There is disclosed herein a coreless filter. The filter includes a generally cylindrical filter element which is comprised of: a first elongated strip of a first support material which has its ends joined together to form a first support loop; a second elongated strip of a second support material having its ends joined together to form a second support loop concentric With the first support loop; and, an elongated strip of filter material which has its ends joined together to form a filter loop. The filter loop is concentric with, and interposed between, the first and second support loops. The loops comprising the filter element are configured into a pleated, spirally wound cylindrical body which includes a plurality of inward pleats and a plurality of outward pleats in an alternating relationship. The inward pleats are directed toward a central axis of the filter element and their apices are disposed in an abutting relationship so as to form a column which defines a central passageway therethrough. The pleats are wrapped about the central axis so that the apices of the outward pleats are tangentially disposed on an exterior surface of the cylindrical filter element. The filter further includes a housing which encloses the filter element. The housing has a first fluid flow conduit in communication with the central passageway and a second fluid flow conduit in communication with the exterior surface of the filter element. In use, a fluid introduced into one of the conduits passes through the support material and filter material and exits through the other conduit.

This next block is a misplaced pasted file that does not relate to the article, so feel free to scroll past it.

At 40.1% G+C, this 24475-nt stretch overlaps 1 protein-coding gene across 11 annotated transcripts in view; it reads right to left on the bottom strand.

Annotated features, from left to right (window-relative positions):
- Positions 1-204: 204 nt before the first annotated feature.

The filter material includes a porous membrane, preferably a hydrophilic membrane. The pore size of the membrane may range from macroporous to ultraporous, and preferably includes pores of up to 5,000 angstrom in size. The filter material may comprise a single layer membrane or a multi-layered structure. The support material is a macroporous material and may include woven and non-woven structures as well as extruded porous structures. Typically the area of the filter medium is no more than 1,000 square cm., and most preferably approximately 250 square cm.
The present invention also includes a method for the fabrication of the filter wherein a cylindrical loop of material comprised of a filter material sandwiched between layers of support material is pleated and spirally wound so as to provide the filter element which is subsequently disposed in a housing.
FIG. 1 is an exploded, perspective view of one embodiment of filter structured in accord with the present invention;
FIG. 2 is an exploded, perspective view of two strips of support material and an interposed body of filter material;
FIG. 3 is a perspective view of a loop of material at one stage in the manufacture of the filter element of the present invention;
FIG. 4 is a top plan view of a pleated loop of material at another stage in its processing;
FIG. 5 is a top plan view of a pleated, spirally wrapped loop of material at a further stage in its processing;
FIG. 6 is a cross sectional view of a multi-layered body of filter material;
FIG. 7 is a perspective view of an extruded spacer material; and
FIG. 8 is a perspective view of another embodiment of filter structured in accord with the present invention.
Referring now to FIG. 1, there is shown an exploded, perspective view of one embodiment of filter 10 structured in accord with the present invention. The filter includes a generally cylindrical filter element 12, as will be described in greater detail hereinbelow, together with a housing which, in this embodiment is comprised of an end cap 14a and a main housing 14b. The end cap 14a includes a fluid conduit 16 which passes therethrough; and the main housing 14b includes another conduit 18 in communication with the interior thereof.